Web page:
The bill also enables the USPTO to place any funds that we collect above our $3.024 billion appropriations amount into our fee reserve fund. This fund was established under the Leahy-Smith America Invents Act to end fee diversion. With the fiscal year 2015 budget we just submitted to Congress, we’ll continue on our path of reducing patent application pendency and aligning the backlog of unexamined applications with increased manpower by FY 2018. The new budget supports our ability to hire more patent and trademark examiners. It also allows us to make substantial capital improvement investments in critical IT modernization projects to provide our examiners with the tools they need to do their jobs more efficiently and effectively.

Turning to the topic of our workforce, the outlook could not be better. A little over a week ago, we celebrated our agency’s #1 ranking by the Partnership for Public Service as the Best Place to Work in the Federal Government, out of more than 300 agency subcomponents. I am delighted to share the good news that we have seen a rapid and dramatic rise in those rankings, from 172nd place in 2007 to #1 today. For this accomplishment, I give all the credit to the hard work, talent and dedication of all of USPTO’s employees and the commitment of my predecessors to improving our agency and its operations. As for our stakeholders, I firmly believe that a satisfied and engaged workforce leads to better service and quality for the users of our services. While the #1 ranking is a tremendous accomplishment, no one at the USPTO—least of all myself—believes this is a time to rest on our laurels. Our work has never been more important, and we have a lot of important work to accomplish over the next few years, but we are operating from a good starting position.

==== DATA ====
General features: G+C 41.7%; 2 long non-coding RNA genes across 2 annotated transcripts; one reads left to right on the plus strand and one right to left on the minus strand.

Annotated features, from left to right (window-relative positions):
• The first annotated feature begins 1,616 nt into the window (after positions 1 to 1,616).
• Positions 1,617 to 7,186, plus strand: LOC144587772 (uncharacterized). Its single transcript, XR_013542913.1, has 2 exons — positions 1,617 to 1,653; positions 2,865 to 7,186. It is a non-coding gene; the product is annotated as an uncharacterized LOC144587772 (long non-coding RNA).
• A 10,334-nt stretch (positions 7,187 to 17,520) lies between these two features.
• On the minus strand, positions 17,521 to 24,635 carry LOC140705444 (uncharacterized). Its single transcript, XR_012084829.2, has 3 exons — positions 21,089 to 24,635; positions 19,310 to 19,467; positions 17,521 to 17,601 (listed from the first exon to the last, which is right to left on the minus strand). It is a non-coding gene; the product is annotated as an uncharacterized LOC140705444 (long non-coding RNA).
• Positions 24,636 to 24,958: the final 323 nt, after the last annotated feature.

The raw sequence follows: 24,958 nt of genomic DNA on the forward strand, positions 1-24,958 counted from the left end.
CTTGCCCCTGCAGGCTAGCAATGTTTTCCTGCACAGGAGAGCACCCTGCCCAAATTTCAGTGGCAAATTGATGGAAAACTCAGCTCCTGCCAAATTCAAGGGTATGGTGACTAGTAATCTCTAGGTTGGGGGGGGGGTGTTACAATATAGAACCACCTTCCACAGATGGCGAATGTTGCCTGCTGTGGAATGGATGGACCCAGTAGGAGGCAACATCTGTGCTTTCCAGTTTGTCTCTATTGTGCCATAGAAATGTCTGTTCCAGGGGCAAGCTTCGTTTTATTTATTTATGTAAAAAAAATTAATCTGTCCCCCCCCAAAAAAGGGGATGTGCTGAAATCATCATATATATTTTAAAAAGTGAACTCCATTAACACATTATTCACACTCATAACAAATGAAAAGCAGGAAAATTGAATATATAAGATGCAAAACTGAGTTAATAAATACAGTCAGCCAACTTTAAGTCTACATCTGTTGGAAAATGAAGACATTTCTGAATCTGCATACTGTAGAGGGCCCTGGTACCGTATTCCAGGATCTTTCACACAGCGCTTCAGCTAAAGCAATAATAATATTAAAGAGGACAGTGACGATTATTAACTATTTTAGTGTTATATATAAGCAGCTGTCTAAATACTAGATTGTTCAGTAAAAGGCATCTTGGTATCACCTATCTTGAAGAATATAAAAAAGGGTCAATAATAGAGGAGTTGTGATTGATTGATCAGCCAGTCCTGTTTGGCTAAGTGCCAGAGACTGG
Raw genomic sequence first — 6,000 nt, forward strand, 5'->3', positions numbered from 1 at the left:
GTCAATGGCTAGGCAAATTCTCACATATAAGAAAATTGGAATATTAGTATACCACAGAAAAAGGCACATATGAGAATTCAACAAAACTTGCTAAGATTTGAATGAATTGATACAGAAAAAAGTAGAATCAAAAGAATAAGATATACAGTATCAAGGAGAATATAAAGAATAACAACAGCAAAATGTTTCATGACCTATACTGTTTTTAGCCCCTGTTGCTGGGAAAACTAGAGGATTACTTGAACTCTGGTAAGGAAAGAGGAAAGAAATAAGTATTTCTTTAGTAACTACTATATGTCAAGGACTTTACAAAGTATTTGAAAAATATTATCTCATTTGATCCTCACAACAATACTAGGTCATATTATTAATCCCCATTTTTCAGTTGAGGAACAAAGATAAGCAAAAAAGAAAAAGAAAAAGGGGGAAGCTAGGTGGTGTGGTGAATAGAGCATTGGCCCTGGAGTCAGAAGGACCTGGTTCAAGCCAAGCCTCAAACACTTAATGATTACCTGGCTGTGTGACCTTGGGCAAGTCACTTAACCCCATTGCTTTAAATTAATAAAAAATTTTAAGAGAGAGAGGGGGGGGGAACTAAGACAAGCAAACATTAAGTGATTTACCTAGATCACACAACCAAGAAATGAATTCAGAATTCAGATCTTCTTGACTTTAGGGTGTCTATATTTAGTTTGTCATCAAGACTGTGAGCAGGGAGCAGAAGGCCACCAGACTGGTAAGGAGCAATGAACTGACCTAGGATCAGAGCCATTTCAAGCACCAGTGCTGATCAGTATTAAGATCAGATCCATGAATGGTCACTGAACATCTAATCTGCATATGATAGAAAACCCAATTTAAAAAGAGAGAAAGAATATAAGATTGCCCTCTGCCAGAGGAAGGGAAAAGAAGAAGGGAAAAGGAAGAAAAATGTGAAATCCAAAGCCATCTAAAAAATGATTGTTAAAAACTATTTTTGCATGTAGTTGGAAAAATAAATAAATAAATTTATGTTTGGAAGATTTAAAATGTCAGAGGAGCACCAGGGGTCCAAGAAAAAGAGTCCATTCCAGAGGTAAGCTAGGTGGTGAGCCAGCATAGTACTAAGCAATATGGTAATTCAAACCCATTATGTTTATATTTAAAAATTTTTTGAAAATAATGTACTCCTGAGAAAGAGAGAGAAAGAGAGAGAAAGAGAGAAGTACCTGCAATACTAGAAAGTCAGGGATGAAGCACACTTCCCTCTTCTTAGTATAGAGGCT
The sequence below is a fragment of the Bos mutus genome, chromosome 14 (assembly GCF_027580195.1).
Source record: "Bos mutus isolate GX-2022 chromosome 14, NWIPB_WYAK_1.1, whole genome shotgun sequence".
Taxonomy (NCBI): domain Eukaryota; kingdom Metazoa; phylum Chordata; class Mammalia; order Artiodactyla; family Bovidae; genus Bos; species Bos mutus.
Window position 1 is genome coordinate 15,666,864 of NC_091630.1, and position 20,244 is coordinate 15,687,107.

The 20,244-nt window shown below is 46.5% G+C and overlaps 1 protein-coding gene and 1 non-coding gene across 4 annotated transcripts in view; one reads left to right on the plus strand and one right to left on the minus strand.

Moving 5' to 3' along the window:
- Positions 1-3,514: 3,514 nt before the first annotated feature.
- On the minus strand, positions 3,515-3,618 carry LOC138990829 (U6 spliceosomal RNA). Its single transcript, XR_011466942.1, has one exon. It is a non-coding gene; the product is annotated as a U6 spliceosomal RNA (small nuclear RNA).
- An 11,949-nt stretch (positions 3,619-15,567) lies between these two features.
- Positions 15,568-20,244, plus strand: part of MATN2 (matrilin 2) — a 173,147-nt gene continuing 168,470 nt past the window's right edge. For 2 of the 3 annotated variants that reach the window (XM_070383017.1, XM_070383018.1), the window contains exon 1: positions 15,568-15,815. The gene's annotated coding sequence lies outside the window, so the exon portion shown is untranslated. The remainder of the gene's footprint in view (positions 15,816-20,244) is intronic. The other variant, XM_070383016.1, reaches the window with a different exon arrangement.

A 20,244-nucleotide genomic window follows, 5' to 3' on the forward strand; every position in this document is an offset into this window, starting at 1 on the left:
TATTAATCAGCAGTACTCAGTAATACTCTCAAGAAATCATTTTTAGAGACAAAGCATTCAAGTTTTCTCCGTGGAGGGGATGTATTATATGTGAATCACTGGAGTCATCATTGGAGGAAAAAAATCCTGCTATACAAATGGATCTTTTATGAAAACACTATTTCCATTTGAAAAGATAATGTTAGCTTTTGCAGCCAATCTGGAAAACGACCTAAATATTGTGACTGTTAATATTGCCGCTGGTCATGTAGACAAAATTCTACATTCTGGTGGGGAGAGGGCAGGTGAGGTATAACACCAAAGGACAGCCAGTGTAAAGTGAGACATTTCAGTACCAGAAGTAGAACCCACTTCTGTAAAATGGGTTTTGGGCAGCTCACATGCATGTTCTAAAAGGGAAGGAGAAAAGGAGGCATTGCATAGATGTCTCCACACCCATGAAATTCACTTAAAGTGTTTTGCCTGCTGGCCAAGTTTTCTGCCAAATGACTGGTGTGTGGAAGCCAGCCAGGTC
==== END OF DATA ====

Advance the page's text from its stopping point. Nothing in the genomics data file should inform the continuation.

I hope this gives you a sense of the numerous and tremendous efforts we have underway at the agency. I want to thank you for your time and attention today, and for everything you do—in a number of ways, large and small—to help, strengthen this great patent system of ours together. Thank you.

United States Patent and Trademark Office
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Last Modified: 3/31/2014 1:46:35 PM